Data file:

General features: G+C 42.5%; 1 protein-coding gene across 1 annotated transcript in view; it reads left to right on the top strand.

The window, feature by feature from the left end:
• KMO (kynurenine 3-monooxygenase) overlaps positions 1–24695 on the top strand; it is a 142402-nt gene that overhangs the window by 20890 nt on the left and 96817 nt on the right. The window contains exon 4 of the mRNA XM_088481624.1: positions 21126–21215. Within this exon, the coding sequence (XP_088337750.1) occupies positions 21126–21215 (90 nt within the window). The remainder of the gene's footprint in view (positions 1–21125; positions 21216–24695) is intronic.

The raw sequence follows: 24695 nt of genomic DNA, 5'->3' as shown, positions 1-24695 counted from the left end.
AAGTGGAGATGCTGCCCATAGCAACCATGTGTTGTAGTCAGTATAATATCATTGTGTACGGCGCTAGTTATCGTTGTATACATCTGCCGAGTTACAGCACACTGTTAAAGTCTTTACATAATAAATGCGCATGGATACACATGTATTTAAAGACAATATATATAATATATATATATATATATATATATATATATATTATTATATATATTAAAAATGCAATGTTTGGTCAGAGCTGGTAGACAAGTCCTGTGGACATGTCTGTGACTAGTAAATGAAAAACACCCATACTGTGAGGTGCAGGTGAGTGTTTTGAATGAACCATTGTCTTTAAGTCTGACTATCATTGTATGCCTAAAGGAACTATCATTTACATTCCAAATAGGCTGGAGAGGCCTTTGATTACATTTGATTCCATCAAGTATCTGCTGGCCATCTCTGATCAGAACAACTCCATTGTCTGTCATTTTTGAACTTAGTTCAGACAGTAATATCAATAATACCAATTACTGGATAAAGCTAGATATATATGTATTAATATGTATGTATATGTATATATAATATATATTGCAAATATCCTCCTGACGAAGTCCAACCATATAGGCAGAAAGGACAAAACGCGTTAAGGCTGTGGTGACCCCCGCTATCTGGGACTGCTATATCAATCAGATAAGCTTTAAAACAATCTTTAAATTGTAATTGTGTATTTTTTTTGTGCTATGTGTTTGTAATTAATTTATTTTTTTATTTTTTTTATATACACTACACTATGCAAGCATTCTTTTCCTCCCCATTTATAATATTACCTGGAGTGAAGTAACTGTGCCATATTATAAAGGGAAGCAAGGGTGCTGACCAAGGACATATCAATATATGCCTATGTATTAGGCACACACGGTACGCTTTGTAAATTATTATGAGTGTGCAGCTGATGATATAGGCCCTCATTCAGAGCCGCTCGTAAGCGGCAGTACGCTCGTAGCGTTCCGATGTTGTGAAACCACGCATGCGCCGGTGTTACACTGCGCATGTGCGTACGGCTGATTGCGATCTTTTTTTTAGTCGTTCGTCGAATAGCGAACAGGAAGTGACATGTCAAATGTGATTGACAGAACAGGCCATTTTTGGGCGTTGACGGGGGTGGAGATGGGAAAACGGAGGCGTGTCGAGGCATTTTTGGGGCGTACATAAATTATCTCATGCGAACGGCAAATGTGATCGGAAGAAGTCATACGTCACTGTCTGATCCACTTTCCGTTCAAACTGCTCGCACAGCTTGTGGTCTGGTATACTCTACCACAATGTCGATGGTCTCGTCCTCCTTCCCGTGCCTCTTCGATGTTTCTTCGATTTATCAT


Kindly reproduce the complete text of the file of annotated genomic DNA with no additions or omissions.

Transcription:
General features: G+C 42.5%; 1 protein-coding gene across 1 annotated transcript in view; it reads left to right on the top strand.

The window, feature by feature from the left end:
• KMO (kynurenine 3-monooxygenase) overlaps positions 1–24695 on the top strand; it is a 142402-nt gene that overhangs the window by 20890 nt on the left and 96817 nt on the right. The window contains exon 4 of the mRNA XM_088481624.1: positions 21126–21215. Within this exon, the coding sequence (XP_088337750.1) occupies positions 21126–21215 (90 nt within the window). The remainder of the gene's footprint in view (positions 1–21125; positions 21216–24695) is intronic.

The raw sequence follows: 24695 nt of genomic DNA, 5'->3' as shown, positions 1-24695 counted from the left end.
AAGTGGAGATGCTGCCCATAGCAACCATGTGTTGTAGTCAGTATAATATCATTGTGTACGGCGCTAGTTATCGTTGTATACATCTGCCGAGTTACAGCACACTGTTAAAGTCTTTACATAATAAATGCGCATGGATACACATGTATTTAAAGACAATATATATAATATATATATATATATATATATATATATATATTATTATATATATTAAAAATGCAATGTTTGGTCAGAGCTGGTAGACAAGTCCTGTGGACATGTCTGTGACTAGTAAATGAAAAACACCCATACTGTGAGGTGCAGGTGAGTGTTTTGAATGAACCATTGTCTTTAAGTCTGACTATCATTGTATGCCTAAAGGAACTATCATTTACATTCCAAATAGGCTGGAGAGGCCTTTGATTACATTTGATTCCATCAAGTATCTGCTGGCCATCTCTGATCAGAACAACTCCATTGTCTGTCATTTTTGAACTTAGTTCAGACAGTAATATCAATAATACCAATTACTGGATAAAGCTAGATATATATGTATTAATATGTATGTATATGTATATATAATATATATTGCAAATATCCTCCTGACGAAGTCCAACCATATAGGCAGAAAGGACAAAACGCGTTAAGGCTGTGGTGACCCCCGCTATCTGGGACTGCTATATCAATCAGATAAGCTTTAAAACAATCTTTAAATTGTAATTGTGTATTTTTTTTGTGCTATGTGTTTGTAATTAATTTATTTTTTTATTTTTTTTATATACACTACACTATGCAAGCATTCTTTTCCTCCCCATTTATAATATTACCTGGAGTGAAGTAACTGTGCCATATTATAAAGGGAAGCAAGGGTGCTGACCAAGGACATATCAATATATGCCTATGTATTAGGCACACACGGTACGCTTTGTAAATTATTATGAGTGTGCAGCTGATGATATAGGCCCTCATTCAGAGCCGCTCGTAAGCGGCAGTACGCTCGTAGCGTTCCGATGTTGTGAAACCACGCATGCGCCGGTGTTACACTGCGCATGTGCGTACGGCTGATTGCGATCTTTTTTTTAGTCGTTCGTCGAATAGCGAACAGGAAGTGACATGTCAAATGTGATTGACAGAACAGGCCATTTTTGGGCGTTGACGGGGGTGGAGATGGGAAAACGGAGGCGTGTCGAGGCATTTTTGGGGCGTACATAAATTATCTCATGCGAACGGCAAATGTGATCGGAAGAAGTCATACGTCACTGTCTGATCCACTTTCCGTTCAAACTGCTCGCACAGCTTGTGGTCTGGTATACTCTACCACAATGTCGATGGTCTCGTCCTCCTTCCCGTGCCTCTTCGATGTTTCTTCGATTTATCAT